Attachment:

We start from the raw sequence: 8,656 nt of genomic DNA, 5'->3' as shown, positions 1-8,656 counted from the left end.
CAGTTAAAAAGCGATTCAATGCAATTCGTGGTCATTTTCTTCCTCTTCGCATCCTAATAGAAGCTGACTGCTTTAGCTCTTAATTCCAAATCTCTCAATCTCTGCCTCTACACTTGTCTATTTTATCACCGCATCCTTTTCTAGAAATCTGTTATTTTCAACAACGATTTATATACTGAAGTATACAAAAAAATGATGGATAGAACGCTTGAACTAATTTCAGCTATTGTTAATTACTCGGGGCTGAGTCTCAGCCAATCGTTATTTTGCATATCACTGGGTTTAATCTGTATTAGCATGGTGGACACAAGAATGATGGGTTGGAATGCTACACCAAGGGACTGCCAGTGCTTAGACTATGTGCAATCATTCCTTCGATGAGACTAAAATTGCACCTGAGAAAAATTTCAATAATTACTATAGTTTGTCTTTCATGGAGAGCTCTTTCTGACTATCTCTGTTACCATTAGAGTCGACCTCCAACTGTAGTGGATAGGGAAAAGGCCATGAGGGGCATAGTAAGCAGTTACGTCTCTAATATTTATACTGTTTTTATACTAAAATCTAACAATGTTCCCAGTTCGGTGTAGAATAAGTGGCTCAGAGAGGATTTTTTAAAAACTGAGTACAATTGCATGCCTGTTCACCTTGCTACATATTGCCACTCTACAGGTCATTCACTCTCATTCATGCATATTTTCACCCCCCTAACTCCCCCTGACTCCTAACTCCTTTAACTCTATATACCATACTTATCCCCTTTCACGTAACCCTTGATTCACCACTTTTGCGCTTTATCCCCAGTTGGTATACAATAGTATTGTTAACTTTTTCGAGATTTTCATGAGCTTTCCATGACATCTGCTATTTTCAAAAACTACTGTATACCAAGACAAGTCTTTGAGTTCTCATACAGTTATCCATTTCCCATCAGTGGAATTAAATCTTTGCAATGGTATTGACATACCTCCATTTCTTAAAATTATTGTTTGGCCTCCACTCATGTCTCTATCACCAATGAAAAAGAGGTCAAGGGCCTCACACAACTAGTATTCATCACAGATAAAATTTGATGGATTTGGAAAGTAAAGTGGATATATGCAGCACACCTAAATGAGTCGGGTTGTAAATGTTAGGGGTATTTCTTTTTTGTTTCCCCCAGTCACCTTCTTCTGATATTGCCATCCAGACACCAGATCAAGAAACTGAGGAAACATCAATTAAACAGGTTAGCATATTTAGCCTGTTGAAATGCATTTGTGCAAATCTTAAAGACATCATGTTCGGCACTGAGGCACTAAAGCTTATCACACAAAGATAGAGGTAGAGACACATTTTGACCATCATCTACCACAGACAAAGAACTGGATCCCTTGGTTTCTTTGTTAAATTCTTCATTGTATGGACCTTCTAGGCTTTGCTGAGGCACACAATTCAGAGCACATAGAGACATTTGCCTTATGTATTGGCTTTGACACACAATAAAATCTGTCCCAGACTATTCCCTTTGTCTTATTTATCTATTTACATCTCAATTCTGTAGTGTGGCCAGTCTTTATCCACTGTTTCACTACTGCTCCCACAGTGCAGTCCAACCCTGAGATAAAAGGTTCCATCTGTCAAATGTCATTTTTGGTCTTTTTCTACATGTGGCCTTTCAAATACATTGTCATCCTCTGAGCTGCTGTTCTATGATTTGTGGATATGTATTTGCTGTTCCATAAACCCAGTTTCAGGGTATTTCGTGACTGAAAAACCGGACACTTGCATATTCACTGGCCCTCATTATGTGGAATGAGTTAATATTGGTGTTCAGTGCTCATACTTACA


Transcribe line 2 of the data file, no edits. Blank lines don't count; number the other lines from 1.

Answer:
CAGTTAAAAAGCGATTCAATGCAATTCGTGGTCATTTTCTTCCTCTTCGCATCCTAATAGAAGCTGACTGCTTTAGCTCTTAATTCCAAATCTCTCAATCTCTGCCTCTACACTTGTCTATTTTATCACCGCATCCTTTTCTAGAAATCTGTTATTTTCAACAACGATTTATATACTGAAGTATACAAAAAAATGATGGATAGAACGCTTGAACTAATTTCAGCTATTGTTAATTACTCGGGGCTGAGTCTCAGCCAATCGTTATTTTGCATATCACTGGGTTTAATCTGTATTAGCATGGTGGACACAAGAATGATGGGTTGGAATGCTACACCAAGGGACTGCCAGTGCTTAGACTATGTGCAATCATTCCTTCGATGAGACTAAAATTGCACCTGAGAAAAATTTCAATAATTACTATAGTTTGTCTTTCATGGAGAGCTCTTTCTGACTATCTCTGTTACCATTAGAGTCGACCTCCAACTGTAGTGGATAGGGAAAAGGCCATGAGGGGCATAGTAAGCAGTTACGTCTCTAATATTTATACTGTTTTTATACTAAAATCTAACAATGTTCCCAGTTCGGTGTAGAATAAGTGGCTCAGAGAGGATTTTTTAAAAACTGAGTACAATTGCATGCCTGTTCACCTTGCTACATATTGCCACTCTACAGGTCATTCACTCTCATTCATGCATATTTTCACCCCCCTAACTCCCCCTGACTCCTAACTCCTTTAACTCTATATACCATACTTATCCCCTTTCACGTAACCCTTGATTCACCACTTTTGCGCTTTATCCCCAGTTGGTATACAATAGTATTGTTAACTTTTTCGAGATTTTCATGAGCTTTCCATGACATCTGCTATTTTCAAAAACTACTGTATACCAAGACAAGTCTTTGAGTTCTCATACAGTTATCCATTTCCCATCAGTGGAATTAAATCTTTGCAATGGTATTGACATACCTCCATTTCTTAAAATTATTGTTTGGCCTCCACTCATGTCTCTATCACCAATGAAAAAGAGGTCAAGGGCCTCACACAACTAGTATTCATCACAGATAAAATTTGATGGATTTGGAAAGTAAAGTGGATATATGCAGCACACCTAAATGAGTCGGGTTGTAAATGTTAGGGGTATTTCTTTTTTGTTTCCCCCAGTCACCTTCTTCTGATATTGCCATCCAGACACCAGATCAAGAAACTGAGGAAACATCAATTAAACAGGTTAGCATATTTAGCCTGTTGAAATGCATTTGTGCAAATCTTAAAGACATCATGTTCGGCACTGAGGCACTAAAGCTTATCACACAAAGATAGAGGTAGAGACACATTTTGACCATCATCTACCACAGACAAAGAACTGGATCCCTTGGTTTCTTTGTTAAATTCTTCATTGTATGGACCTTCTAGGCTTTGCTGAGGCACACAATTCAGAGCACATAGAGACATTTGCCTTATGTATTGGCTTTGACACACAATAAAATCTGTCCCAGACTATTCCCTTTGTCTTATTTATCTATTTACATCTCAATTCTGTAGTGTGGCCAGTCTTTATCCACTGTTTCACTACTGCTCCCACAGTGCAGTCCAACCCTGAGATAAAAGGTTCCATCTGTCAAATGTCATTTTTGGTCTTTTTCTACATGTGGCCTTTCAAATACATTGTCATCCTCTGAGCTGCTGTTCTATGATTTGTGGATATGTATTTGCTGTTCCATAAACCCAGTTTCAGGGTATTTCGTGACTGAAAAACCGGACACTTGCATATTCACTGGCCCTCATTATGTGGAATGAGTTAATATTGGTGTTCAGTGCTCATACTTACA